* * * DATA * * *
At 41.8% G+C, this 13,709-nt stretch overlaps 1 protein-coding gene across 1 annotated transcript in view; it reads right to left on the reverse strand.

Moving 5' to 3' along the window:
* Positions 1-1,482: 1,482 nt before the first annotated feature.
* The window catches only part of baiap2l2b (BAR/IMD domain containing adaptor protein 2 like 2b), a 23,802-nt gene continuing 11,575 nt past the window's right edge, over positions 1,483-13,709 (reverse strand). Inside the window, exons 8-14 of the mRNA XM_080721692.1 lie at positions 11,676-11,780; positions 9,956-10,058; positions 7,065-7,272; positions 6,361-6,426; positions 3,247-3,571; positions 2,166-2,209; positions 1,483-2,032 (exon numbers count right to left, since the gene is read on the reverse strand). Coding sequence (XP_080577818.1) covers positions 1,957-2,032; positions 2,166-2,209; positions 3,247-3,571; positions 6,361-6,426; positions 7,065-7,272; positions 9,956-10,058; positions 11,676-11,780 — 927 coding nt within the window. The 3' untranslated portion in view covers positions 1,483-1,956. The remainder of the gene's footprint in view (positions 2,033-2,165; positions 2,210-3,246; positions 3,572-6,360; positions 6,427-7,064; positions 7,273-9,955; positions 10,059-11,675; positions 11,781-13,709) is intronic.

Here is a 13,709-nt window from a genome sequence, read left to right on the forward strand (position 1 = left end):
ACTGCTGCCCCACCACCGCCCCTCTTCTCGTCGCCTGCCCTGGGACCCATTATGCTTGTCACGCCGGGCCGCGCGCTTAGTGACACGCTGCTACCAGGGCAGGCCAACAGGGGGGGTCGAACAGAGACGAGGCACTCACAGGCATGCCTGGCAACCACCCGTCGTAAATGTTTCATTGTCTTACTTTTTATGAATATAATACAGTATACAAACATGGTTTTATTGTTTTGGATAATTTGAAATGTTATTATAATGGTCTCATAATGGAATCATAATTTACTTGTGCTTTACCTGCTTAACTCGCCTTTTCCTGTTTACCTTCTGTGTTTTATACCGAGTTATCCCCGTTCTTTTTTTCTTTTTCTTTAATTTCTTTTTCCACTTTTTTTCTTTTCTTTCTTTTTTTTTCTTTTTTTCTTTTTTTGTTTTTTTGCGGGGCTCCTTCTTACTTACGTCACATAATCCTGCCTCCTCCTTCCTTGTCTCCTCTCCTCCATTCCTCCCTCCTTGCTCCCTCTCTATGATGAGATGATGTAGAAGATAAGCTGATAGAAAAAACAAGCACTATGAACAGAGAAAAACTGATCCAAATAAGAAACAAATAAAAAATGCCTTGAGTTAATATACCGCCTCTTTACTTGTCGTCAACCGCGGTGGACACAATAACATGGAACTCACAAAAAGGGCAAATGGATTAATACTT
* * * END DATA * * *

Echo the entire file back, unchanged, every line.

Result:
At 41.8% G+C, this 13,709-nt stretch overlaps 1 protein-coding gene across 1 annotated transcript in view; it reads right to left on the reverse strand.

Moving 5' to 3' along the window:
* Positions 1-1,482: 1,482 nt before the first annotated feature.
* The window catches only part of baiap2l2b (BAR/IMD domain containing adaptor protein 2 like 2b), a 23,802-nt gene continuing 11,575 nt past the window's right edge, over positions 1,483-13,709 (reverse strand). Inside the window, exons 8-14 of the mRNA XM_080721692.1 lie at positions 11,676-11,780; positions 9,956-10,058; positions 7,065-7,272; positions 6,361-6,426; positions 3,247-3,571; positions 2,166-2,209; positions 1,483-2,032 (exon numbers count right to left, since the gene is read on the reverse strand). Coding sequence (XP_080577818.1) covers positions 1,957-2,032; positions 2,166-2,209; positions 3,247-3,571; positions 6,361-6,426; positions 7,065-7,272; positions 9,956-10,058; positions 11,676-11,780 — 927 coding nt within the window. The 3' untranslated portion in view covers positions 1,483-1,956. The remainder of the gene's footprint in view (positions 2,033-2,165; positions 2,210-3,246; positions 3,572-6,360; positions 6,427-7,064; positions 7,273-9,955; positions 10,059-11,675; positions 11,781-13,709) is intronic.

Here is a 13,709-nt window from a genome sequence, read left to right on the forward strand (position 1 = left end):
ACTGCTGCCCCACCACCGCCCCTCTTCTCGTCGCCTGCCCTGGGACCCATTATGCTTGTCACGCCGGGCCGCGCGCTTAGTGACACGCTGCTACCAGGGCAGGCCAACAGGGGGGGTCGAACAGAGACGAGGCACTCACAGGCATGCCTGGCAACCACCCGTCGTAAATGTTTCATTGTCTTACTTTTTATGAATATAATACAGTATACAAACATGGTTTTATTGTTTTGGATAATTTGAAATGTTATTATAATGGTCTCATAATGGAATCATAATTTACTTGTGCTTTACCTGCTTAACTCGCCTTTTCCTGTTTACCTTCTGTGTTTTATACCGAGTTATCCCCGTTCTTTTTTTCTTTTTCTTTAATTTCTTTTTCCACTTTTTTTCTTTTCTTTCTTTTTTTTTCTTTTTTTCTTTTTTTGTTTTTTTGCGGGGCTCCTTCTTACTTACGTCACATAATCCTGCCTCCTCCTTCCTTGTCTCCTCTCCTCCATTCCTCCCTCCTTGCTCCCTCTCTATGATGAGATGATGTAGAAGATAAGCTGATAGAAAAAACAAGCACTATGAACAGAGAAAAACTGATCCAAATAAGAAACAAATAAAAAATGCCTTGAGTTAATATACCGCCTCTTTACTTGTCGTCAACCGCGGTGGACACAATAACATGGAACTCACAAAAAGGGCAAATGGATTAATACTT